Woongjin’s financial mess spurs speculation
The announcement came two days after Woongjin filed for a court restructuring program. However, controversy arose around Woongjin Group Chairman Yoon Seok-gum’s motivation after it was revealed that he paid 53 billion won that Woongjin Holdings owed to two affiliates - Woongjin Think Big and Woongjin Energy - a day before the application.
Woongjin Holdings said the payments couldn’t be described as early. It said the money was borrowed for a short period and its repayment date fell on that day.
Analysts believe the payments to the affiliates were meant to prevent them from losing money before the court receiver froze the group’s finances.
Analysts are also wondering if Chairman Yoon deliberately opted for court receivership instead of a creditors-led debt workout program. Under a debt workout program, creditors can demand corporate reform. But since the purpose of court receivership is not debt payment but corporate sustainability, it makes it easier for the corporation’s owners to keep control.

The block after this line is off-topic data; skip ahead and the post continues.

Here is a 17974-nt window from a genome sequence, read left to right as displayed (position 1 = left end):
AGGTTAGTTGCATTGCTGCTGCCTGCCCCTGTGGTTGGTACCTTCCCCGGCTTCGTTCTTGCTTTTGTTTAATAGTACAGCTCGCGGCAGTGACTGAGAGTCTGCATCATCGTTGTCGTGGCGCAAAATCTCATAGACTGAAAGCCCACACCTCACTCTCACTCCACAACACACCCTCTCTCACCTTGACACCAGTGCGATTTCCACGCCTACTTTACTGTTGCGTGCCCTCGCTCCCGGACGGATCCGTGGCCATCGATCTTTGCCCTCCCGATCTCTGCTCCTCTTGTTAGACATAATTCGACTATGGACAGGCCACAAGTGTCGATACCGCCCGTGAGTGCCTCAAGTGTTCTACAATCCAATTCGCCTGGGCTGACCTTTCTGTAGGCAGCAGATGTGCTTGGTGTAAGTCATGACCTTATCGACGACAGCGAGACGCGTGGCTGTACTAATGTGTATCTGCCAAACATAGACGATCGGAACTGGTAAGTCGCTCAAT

Yoon’s wife Kim Hyang-suk sold the 44,000 shares she owned in Woongjin Think Big before the prices of the shares of the publicly traded affiliates plunged sharply at the news of the bankruptcy of Kukdong E&C.
Shin Kwang-soo, CEO of Woongjin Holdings, denied insider trading suspicions regarding Kim’s unloading of the shares.
It’s estimated that the investors, creditors and subcontractors of Woongjin Holdings and Kukdong E&C are likely to lose 2.5 billion won from the court receivership process.
“The Financial Services Commission will embark on an investigation of whether there has been any misconduct within Woongjin Group, such as the early repayment of borrowings to affiliates and disposition of the largest shareholder’s stocks in the process of applying for court receivership and will take necessary measures,” said Kwon Hyuk-se, vice chairman of the FSC.
Market watchers anticipate possible litigation by investors in Woongjin Group.
By Kim Jung-yoon [email@example.com]
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